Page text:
It’s about working towards how we should be living. That’s living in a community where people have an attachment and connection to the town they live in and the people they live alongside. It’s about looking out for each other, building the bonds of solidarity and caring about the locality you live in. It’s about real connections in real life, not fake ones online. It’s the opposite of what the faceless corporations and the governments who do their bidding want for us which is living in an atomised, selfish society where people are actively encouraged to compete with and fear each other. There are many more of us than them though. Whatever they try to do, they’ll never eradicate people’s natural desire for a sense of attachment and connection to place and community.

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As stated previously, the above post looks at one aspect of people’s desire for attachment and connection. An aspect that to many may seem pretty humdrum and everyday but to us as community activists, has considerable resonance. That’s because if people don’t care for where they live and those they live alongside, then we’re in trouble. Trouble that will be compounded if people completely lose touch with nature and any recognition of how the natural world supports us.

The desire for connection with each other, despite the efforts of the techno-fascists who presume to dominate our lives, has not been diminished. That desire has always been a part of what it means to be human. So even when people have been uprooted or have had to uproot themselves to move far from their homelands, there has always been the desire to recreate connection and community where they end up living. The carnivals originally started by people of West Indian origin in St. Paul’s in Bristol and Notting Hill Gate in London are just one example of re-creating a sense of community and belonging.

An example of people of migrant origin overcoming the sense of dislocation that’s a part of the baggage they carry and maintaining a connection with the land that they had in their homelands is this: It can be done:) 21.10.22. It’s a piece we wrote featuring Londoners of Bangladeshi origin who despite living in council flats, are using their balconies to grow the food plants that are cultivated back in Bangladesh. This is a connection with tradition and also with nature.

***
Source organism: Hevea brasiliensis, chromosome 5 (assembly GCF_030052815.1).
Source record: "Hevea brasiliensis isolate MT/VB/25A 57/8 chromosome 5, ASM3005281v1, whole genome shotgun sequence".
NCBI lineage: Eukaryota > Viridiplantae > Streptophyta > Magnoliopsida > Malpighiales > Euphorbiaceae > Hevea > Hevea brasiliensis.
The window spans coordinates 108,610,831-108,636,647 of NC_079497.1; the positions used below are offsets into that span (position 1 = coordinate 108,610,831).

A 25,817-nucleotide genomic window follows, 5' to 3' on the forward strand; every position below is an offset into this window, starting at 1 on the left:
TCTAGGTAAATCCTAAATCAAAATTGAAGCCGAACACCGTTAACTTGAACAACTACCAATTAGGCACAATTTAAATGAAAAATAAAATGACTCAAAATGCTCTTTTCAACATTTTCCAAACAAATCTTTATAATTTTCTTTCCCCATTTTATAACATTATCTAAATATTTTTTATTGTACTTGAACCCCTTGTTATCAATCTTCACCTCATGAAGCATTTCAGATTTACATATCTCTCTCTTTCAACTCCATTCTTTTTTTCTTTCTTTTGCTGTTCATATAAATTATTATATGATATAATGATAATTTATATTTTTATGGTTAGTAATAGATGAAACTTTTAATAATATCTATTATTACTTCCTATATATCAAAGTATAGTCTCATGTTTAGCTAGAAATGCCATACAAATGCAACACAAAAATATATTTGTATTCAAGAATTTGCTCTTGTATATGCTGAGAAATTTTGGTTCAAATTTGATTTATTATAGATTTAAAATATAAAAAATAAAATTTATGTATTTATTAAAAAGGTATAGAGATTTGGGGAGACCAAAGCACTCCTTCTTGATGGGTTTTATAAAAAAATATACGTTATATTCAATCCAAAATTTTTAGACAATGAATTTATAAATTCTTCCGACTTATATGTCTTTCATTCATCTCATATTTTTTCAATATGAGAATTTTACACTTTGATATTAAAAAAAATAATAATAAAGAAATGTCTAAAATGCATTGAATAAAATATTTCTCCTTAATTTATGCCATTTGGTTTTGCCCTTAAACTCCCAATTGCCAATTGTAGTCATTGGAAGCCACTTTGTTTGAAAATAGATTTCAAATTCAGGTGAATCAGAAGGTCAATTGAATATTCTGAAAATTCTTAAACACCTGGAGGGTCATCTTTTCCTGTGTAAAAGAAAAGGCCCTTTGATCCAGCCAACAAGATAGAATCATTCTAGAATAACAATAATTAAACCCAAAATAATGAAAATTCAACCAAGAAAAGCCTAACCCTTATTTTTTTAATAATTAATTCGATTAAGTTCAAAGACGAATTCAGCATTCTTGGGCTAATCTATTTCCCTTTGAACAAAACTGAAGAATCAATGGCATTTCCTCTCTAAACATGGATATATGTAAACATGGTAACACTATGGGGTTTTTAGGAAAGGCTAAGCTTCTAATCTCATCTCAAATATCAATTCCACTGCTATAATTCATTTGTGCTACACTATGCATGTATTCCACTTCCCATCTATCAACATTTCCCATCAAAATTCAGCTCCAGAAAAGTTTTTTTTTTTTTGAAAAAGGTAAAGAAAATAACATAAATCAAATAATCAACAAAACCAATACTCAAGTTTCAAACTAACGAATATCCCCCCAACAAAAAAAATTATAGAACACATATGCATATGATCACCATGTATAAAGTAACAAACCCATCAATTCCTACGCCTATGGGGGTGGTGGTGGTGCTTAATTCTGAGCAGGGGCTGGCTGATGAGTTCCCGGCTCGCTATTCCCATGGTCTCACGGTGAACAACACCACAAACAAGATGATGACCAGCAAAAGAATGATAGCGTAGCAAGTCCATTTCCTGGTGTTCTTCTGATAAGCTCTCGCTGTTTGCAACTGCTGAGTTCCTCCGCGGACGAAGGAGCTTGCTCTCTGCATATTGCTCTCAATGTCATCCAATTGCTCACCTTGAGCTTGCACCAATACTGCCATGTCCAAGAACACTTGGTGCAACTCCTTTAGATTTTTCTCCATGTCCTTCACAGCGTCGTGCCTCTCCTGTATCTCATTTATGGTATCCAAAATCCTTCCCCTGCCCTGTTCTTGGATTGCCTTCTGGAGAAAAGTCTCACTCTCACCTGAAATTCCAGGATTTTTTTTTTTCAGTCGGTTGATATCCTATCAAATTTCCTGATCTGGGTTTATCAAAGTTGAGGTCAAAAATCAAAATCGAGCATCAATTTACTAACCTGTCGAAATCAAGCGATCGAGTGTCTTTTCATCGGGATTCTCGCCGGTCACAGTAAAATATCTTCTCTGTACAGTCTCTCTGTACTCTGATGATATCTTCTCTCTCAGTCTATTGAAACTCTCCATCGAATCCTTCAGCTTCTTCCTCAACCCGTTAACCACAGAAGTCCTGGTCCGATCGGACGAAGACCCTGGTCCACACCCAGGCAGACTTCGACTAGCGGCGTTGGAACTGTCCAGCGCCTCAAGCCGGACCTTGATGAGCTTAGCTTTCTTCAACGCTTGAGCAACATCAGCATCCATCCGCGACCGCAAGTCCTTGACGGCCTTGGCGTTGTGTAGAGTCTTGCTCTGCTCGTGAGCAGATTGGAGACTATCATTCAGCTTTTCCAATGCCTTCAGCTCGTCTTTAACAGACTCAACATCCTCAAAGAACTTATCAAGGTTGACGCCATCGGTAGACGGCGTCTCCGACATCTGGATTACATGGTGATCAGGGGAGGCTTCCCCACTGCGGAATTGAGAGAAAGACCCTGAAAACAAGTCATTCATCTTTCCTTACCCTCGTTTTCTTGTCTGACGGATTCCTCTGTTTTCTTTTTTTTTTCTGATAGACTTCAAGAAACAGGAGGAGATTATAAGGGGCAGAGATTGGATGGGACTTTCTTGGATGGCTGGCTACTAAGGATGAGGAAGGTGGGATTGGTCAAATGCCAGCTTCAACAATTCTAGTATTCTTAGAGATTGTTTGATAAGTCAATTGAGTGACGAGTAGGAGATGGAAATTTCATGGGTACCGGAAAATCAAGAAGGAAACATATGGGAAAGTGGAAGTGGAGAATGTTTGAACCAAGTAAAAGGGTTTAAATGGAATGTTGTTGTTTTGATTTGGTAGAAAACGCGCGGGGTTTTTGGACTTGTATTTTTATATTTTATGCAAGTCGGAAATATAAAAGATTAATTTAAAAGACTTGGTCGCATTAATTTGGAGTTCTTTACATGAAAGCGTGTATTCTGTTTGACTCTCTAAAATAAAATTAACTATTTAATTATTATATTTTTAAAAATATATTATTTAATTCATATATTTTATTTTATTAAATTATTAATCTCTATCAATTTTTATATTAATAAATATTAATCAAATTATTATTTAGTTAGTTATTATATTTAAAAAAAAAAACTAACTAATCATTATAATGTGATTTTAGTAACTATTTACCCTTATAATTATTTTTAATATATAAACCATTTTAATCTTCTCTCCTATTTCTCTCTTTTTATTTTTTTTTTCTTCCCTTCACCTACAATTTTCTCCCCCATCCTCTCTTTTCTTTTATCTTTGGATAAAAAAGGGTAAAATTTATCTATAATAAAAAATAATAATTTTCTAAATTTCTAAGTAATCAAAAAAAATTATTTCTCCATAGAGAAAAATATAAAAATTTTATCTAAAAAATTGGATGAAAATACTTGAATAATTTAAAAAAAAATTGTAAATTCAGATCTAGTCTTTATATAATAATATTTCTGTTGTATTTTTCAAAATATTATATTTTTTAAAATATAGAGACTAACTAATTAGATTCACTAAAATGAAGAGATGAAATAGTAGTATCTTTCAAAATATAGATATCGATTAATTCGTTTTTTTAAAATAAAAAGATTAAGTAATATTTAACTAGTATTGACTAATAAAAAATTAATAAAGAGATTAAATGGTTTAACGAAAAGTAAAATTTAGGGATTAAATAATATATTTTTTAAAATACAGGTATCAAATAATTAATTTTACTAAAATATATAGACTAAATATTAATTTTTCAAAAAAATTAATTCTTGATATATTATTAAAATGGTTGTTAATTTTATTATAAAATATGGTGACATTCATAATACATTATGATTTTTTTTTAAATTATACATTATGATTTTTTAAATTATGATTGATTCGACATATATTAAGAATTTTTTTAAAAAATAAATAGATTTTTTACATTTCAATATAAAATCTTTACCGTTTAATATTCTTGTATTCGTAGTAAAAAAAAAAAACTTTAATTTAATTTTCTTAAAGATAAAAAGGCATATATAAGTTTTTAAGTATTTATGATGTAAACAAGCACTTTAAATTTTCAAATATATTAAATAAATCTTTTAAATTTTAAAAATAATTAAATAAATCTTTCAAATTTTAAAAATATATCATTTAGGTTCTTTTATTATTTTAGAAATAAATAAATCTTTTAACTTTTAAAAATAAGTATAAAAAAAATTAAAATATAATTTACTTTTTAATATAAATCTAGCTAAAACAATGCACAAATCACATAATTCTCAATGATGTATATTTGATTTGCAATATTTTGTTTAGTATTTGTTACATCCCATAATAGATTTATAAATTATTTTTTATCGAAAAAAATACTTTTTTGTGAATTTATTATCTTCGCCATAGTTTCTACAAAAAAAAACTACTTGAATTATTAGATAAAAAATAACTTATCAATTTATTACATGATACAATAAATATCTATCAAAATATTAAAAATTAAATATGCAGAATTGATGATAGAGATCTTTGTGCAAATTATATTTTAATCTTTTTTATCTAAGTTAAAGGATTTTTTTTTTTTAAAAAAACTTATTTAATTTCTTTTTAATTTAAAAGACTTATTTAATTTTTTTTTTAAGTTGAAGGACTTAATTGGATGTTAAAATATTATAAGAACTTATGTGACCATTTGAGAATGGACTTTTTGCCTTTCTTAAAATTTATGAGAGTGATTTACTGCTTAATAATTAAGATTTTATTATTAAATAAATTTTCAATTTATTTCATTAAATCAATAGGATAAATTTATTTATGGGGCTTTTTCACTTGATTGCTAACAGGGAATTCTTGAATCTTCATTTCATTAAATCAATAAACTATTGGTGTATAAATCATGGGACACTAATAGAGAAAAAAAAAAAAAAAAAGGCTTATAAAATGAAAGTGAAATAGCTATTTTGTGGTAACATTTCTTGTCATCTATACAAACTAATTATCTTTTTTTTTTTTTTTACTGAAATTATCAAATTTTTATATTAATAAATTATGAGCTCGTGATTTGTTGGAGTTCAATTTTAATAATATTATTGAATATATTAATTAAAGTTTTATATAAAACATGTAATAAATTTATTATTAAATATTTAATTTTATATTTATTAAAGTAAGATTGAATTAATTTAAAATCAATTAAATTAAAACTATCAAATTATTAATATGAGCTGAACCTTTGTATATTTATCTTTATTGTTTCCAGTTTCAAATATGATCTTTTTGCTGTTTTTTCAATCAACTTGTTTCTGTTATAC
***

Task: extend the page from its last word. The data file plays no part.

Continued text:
If anything, the lockdowns of 2020 and the restrictions of 2021 has for many people, strengthened that desire for connection. Being restricted for a few months to the locality they lived in did prompt a fair number of people to look at their surroundings with fresh eyes. A consequence of that was a number of them deciding to volunteer in various projects aimed at making their communities better places to live.

It has to be acknowledged that the lockdowns and restrictions have moved the Overton window and life is not as it was in 2019. The bastards have got their way in leveraging the Covid crisis to accelerate the imposition of the Fourth Industrial Revolution (4IR). However, was much as they try to atomise and divide us, there are still enough of us seeking meaningful connections with each other.

The thing is being able to recognise what’s being done to us and then trying to understand the totality of that. This is something we’ve attempted to do with this piece: A bit of a situation… 2.11.22. As inferred earlier, we’re only making tentative steps to achieving this. Steps that are inevitably piecemeal with conclusions that are also piecemeal and sometimes contradictory. The biggest challenge is separating out the signal from the barrage of noise we’re being subjected to.

As we’ve mentioned in numerous previous posts, there’s little in the way of joined up thinking. Which makes it very hard to tease out the signal from the noise. Joined up thinking is a precursor to the kind of holistic thinking that can start to place us alongside each other in solidarity and within nature instead of destructive competition, atomisation and domination. Holistic thinking that at some point, has to acknowledge there’s a spiritual dimension to how we live which cannot be ignored.

The problem is that in an age of more media channels and outlets than ever before, it’s becoming harder to focus and think deeply. There are too many distractions and diversions as argued in this piece:

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Reacting to change… 12.8.22

Mass entertainment that was to be consumed as a product in opposition to the folk, do it yourself entertainment that people used to create for themselves. Mass entertainment that acted as a distraction from the drudge and slog of industrial life. Mass entertainment that aimed to either pacify, or sate with sensationalism, rather than allow people to develop their own amusements that would allow them to bond with each other. While it may appear that mass entertainment has dumbed people down, you don’t have to scratch too far beneath the surface to see that in one way or another, people have always been seeking ways of building a sense of community and identity with each other. Needless to say, a lot of the time, these efforts at building a sense of community and belonging have had to adapt to the culture of industrialism.